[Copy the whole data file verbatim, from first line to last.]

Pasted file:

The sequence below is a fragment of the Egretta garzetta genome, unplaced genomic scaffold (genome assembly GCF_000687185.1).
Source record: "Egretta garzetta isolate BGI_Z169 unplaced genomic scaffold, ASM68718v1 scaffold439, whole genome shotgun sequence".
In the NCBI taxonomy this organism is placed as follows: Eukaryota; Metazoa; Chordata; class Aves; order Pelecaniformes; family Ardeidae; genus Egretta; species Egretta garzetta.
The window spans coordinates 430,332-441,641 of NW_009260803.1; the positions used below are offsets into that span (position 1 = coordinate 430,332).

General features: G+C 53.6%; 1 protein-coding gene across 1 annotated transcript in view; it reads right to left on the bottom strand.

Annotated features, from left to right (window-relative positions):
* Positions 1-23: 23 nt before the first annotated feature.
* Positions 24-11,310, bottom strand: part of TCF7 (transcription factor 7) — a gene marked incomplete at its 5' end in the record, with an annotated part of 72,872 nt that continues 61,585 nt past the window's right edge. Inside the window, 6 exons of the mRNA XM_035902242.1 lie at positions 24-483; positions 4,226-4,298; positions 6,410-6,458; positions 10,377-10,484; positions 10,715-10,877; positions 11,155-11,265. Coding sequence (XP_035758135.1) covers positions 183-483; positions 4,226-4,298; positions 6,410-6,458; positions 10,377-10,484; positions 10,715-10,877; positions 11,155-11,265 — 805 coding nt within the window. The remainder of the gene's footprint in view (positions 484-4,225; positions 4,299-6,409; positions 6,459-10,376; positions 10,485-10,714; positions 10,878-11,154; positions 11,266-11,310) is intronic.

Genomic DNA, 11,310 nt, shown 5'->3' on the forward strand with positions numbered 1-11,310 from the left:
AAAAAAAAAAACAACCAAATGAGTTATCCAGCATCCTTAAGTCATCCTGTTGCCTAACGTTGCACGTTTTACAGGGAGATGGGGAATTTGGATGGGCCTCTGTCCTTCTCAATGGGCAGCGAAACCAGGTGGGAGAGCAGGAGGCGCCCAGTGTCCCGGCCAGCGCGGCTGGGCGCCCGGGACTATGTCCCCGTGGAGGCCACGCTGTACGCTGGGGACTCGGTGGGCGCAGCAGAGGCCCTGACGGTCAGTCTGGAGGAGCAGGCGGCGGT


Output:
The sequence below is a fragment of the Egretta garzetta genome, unplaced genomic scaffold (genome assembly GCF_000687185.1).
Source record: "Egretta garzetta isolate BGI_Z169 unplaced genomic scaffold, ASM68718v1 scaffold439, whole genome shotgun sequence".
In the NCBI taxonomy this organism is placed as follows: Eukaryota; Metazoa; Chordata; class Aves; order Pelecaniformes; family Ardeidae; genus Egretta; species Egretta garzetta.
The window spans coordinates 430,332-441,641 of NW_009260803.1; the positions used below are offsets into that span (position 1 = coordinate 430,332).

General features: G+C 53.6%; 1 protein-coding gene across 1 annotated transcript in view; it reads right to left on the bottom strand.

Annotated features, from left to right (window-relative positions):
* Positions 1-23: 23 nt before the first annotated feature.
* Positions 24-11,310, bottom strand: part of TCF7 (transcription factor 7) — a gene marked incomplete at its 5' end in the record, with an annotated part of 72,872 nt that continues 61,585 nt past the window's right edge. Inside the window, 6 exons of the mRNA XM_035902242.1 lie at positions 24-483; positions 4,226-4,298; positions 6,410-6,458; positions 10,377-10,484; positions 10,715-10,877; positions 11,155-11,265. Coding sequence (XP_035758135.1) covers positions 183-483; positions 4,226-4,298; positions 6,410-6,458; positions 10,377-10,484; positions 10,715-10,877; positions 11,155-11,265 — 805 coding nt within the window. The remainder of the gene's footprint in view (positions 484-4,225; positions 4,299-6,409; positions 6,459-10,376; positions 10,485-10,714; positions 10,878-11,154; positions 11,266-11,310) is intronic.

Genomic DNA, 11,310 nt, shown 5'->3' on the forward strand with positions numbered 1-11,310 from the left:
AAAAAAAAAAACAACCAAATGAGTTATCCAGCATCCTTAAGTCATCCTGTTGCCTAACGTTGCACGTTTTACAGGGAGATGGGGAATTTGGATGGGCCTCTGTCCTTCTCAATGGGCAGCGAAACCAGGTGGGAGAGCAGGAGGCGCCCAGTGTCCCGGCCAGCGCGGCTGGGCGCCCGGGACTATGTCCCCGTGGAGGCCACGCTGTACGCTGGGGACTCGGTGGGCGCAGCAGAGGCCCTGACGGTCAGTCTGGAGGAGCAGGCGGCGGT